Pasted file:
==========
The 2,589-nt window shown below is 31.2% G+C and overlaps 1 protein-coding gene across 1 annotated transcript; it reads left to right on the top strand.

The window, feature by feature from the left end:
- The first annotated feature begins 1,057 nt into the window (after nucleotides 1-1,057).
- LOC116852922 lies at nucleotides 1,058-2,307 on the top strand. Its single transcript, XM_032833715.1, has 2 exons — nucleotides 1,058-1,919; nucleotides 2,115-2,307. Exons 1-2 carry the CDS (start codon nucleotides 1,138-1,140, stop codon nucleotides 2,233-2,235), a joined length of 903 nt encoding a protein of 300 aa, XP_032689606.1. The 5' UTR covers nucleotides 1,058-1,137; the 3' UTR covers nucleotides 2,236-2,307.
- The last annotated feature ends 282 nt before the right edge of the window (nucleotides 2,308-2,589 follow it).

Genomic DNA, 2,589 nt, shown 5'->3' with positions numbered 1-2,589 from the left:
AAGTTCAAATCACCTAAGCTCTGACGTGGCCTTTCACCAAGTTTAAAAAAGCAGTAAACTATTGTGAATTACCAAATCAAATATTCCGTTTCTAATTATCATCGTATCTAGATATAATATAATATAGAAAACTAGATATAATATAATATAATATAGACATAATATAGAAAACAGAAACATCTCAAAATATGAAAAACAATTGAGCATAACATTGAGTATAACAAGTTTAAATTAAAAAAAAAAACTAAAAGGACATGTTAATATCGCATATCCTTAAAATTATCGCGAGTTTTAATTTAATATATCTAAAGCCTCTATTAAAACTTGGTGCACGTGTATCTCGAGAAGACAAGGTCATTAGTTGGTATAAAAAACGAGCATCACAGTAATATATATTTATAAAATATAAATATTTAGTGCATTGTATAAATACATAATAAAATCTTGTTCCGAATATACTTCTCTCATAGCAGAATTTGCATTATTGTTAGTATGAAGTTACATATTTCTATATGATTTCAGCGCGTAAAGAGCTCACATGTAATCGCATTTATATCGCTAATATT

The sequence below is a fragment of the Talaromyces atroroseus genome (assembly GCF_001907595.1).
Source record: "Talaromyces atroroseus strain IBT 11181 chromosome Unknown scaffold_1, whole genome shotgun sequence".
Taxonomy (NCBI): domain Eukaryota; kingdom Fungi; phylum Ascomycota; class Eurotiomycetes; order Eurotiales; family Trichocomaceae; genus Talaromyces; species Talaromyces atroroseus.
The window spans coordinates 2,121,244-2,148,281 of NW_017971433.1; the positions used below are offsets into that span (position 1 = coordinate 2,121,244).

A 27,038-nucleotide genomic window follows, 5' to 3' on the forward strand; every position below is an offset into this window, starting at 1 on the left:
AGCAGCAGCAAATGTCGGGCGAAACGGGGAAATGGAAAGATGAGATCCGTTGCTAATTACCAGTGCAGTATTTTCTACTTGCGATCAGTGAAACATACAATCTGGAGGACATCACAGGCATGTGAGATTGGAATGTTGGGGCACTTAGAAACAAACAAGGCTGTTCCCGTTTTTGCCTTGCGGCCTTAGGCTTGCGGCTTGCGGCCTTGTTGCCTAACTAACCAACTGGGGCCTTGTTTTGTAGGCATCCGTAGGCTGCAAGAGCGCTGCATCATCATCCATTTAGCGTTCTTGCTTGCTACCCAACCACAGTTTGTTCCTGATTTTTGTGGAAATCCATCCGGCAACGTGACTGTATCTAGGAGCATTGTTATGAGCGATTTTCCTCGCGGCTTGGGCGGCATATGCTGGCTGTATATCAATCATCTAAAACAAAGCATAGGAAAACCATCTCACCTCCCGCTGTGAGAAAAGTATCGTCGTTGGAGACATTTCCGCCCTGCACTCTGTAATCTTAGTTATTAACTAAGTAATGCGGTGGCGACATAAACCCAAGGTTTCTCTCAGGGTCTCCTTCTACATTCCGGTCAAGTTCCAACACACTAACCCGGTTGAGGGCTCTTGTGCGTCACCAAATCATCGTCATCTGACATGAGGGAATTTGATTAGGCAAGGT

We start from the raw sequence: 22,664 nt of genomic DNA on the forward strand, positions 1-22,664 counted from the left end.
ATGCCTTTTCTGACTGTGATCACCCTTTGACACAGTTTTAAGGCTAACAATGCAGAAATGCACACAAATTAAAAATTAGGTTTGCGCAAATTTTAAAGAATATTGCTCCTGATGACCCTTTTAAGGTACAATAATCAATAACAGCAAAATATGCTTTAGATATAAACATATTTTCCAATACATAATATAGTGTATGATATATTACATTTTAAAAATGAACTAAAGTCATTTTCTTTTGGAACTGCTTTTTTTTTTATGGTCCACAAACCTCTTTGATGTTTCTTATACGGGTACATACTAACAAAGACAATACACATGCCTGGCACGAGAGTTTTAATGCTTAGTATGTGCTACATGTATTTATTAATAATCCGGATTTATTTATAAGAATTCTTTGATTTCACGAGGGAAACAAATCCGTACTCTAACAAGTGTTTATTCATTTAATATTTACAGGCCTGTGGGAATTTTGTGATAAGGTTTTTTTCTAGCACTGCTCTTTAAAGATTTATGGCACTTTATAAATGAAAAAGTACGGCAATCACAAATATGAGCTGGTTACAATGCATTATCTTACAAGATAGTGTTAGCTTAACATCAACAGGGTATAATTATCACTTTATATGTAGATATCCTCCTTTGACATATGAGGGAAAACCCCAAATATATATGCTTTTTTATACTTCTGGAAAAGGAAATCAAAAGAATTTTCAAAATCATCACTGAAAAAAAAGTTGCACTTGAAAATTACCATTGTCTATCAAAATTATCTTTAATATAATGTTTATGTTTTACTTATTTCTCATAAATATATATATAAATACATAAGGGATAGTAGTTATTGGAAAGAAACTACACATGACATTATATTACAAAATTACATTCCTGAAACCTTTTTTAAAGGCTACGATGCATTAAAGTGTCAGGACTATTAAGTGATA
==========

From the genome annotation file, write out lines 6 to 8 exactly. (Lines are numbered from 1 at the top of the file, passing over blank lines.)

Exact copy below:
Genomic DNA, 2,589 nt, shown 5'->3' with positions numbered 1-2,589 from the left:
AAGTTCAAATCACCTAAGCTCTGACGTGGCCTTTCACCAAGTTTAAAAAAGCAGTAAACTATTGTGAATTACCAAATCAAATATTCCGTTTCTAATTATCATCGTATCTAGATATAATATAATATAGAAAACTAGATATAATATAATATAATATAGACATAATATAGAAAACAGAAACATCTCAAAATATGAAAAACAATTGAGCATAACATTGAGTATAACAAGTTTAAATTAAAAAAAAAAACTAAAAGGACATGTTAATATCGCATATCCTTAAAATTATCGCGAGTTTTAATTTAATATATCTAAAGCCTCTATTAAAACTTGGTGCACGTGTATCTCGAGAAGACAAGGTCATTAGTTGGTATAAAAAACGAGCATCACAGTAATATATATTTATAAAATATAAATATTTAGTGCATTGTATAAATACATAATAAAATCTTGTTCCGAATATACTTCTCTCATAGCAGAATTTGCATTATTGTTAGTATGAAGTTACATATTTCTATATGATTTCAGCGCGTAAAGAGCTCACATGTAATCGCATTTATATCGCTAATATT

The sequence below is a fragment of the Talaromyces atroroseus genome (assembly GCF_001907595.1).